Statements are not false as that word is used in the Corrupt Practices Act if any reasonable inference that can be drawn from the statement is either a correct inference of fact or a matter of opinion. Eustace v. Speckhart, 14 Or App 485, 514 P2d 25 (1973)


      Ambiguous statement that allows erroneous inference to be drawn is not violation of Corrupt Practices Act. Committee to Retain Judge Tanzer v. Lee, 270 Or 215, 527 P2d 247 (1974)


      If reasonable inference of opinion or correct fact can be drawn, statement is not false even though erroneous inference could also be drawn from it. Sumner v. Bennett, 45 Or App 275, 608 P2d 566 (1980)


      Challenges to primary elections brought under this section must be dismissed unless trial and appellate courts have rendered final determination at least 30 days prior to general election. Koch v. Makinson, 52 Or App 155, 628 P2d 397 (1981)


      Since this section provides unitary remedy, where no judgment was rendered depriving defendant of nomination, no severable cause of action for damages existed. Koch v. Makinson, 52 Or App 155, 628 P2d 397 (1981)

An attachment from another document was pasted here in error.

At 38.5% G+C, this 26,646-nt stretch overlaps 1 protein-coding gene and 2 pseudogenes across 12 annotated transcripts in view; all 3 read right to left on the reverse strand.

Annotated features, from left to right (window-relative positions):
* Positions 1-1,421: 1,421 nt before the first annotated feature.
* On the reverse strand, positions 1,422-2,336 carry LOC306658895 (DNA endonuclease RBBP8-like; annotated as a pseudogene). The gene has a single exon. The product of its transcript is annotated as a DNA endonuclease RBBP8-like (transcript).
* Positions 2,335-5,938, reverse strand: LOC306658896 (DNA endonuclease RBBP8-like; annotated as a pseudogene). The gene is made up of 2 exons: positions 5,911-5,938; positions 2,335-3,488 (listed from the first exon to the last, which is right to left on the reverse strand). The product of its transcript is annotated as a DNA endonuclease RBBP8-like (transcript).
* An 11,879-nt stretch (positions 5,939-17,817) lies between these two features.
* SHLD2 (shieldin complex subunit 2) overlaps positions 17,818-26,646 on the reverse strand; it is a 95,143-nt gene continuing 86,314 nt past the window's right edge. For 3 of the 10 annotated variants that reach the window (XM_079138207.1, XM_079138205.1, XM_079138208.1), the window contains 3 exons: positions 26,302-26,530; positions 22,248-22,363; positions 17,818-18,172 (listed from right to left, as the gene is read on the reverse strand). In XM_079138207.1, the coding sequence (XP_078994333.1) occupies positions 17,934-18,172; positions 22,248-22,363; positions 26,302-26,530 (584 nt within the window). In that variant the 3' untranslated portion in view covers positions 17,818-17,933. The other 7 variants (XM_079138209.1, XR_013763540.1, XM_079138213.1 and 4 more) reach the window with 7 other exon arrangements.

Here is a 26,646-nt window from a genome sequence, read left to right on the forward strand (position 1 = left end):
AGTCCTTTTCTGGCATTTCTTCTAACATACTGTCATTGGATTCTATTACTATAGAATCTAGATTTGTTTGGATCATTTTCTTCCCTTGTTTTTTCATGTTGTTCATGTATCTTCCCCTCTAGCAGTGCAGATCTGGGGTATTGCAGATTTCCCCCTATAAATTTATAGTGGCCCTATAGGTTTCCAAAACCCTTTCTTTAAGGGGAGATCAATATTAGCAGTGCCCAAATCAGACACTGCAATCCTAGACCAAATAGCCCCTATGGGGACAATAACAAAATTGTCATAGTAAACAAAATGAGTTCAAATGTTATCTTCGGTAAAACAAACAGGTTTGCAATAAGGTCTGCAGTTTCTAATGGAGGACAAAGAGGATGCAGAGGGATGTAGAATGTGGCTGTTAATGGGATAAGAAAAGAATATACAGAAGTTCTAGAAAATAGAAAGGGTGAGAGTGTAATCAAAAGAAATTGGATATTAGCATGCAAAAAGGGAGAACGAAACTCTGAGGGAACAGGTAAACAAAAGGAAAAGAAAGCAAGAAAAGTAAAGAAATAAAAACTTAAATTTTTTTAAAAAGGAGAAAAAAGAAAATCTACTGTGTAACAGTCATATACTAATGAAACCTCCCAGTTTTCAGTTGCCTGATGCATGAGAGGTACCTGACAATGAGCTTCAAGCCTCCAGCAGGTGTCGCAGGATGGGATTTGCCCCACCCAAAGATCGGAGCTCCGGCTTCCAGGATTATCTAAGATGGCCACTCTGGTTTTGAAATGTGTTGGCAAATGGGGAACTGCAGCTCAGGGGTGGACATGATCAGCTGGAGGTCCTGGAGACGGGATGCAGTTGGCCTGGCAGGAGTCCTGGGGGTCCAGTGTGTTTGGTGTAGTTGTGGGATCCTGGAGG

Under this section, even assuming false statement of material fact did not supply ground to set aside election. Stork v. Columbia River PUD, 58 Or App 51, 646 P2d 1372 (1982), Sup Ct review denied


      Where political committee’s purpose is essentially identical to candidate’s purpose, committee is aggrieved party under this section and may bring action for false statement about candidate. Committee of 1000 v. Eivers, 296 Or 195, 674 P2d 1159 (1983)


      Statements are not “false” within meaning of this section if any reasonable inference can be drawn from the evidence that statement is factually correct or that statement is merely an expression of opinion; statement that state senator “introduced legislation to add a new statewide property tax” is true in one sense and false in another where senator sponsored resolution that would have been initial step in establishing statewide property tax had certain sequence of events occurred. Committee of 1000 v. Eivers, 296 Or 195, 674 P2d 1159 (1983)


      Trial court did not err when it imposed joint and several individual liability on officers and directors of unincorporated association organized pursuant to ORS chapter 260 as a political committee. Leslie v. Bendl, 92 Or App 519, 759 P2d 301 (1988), Sup Ct review denied


      False statement is material if statement could or would significantly influence reader’s decision-making process. Bryant v. Recall for Lowell’s Future Committee, 286 Or App 691, 400 P3d 980 (2017)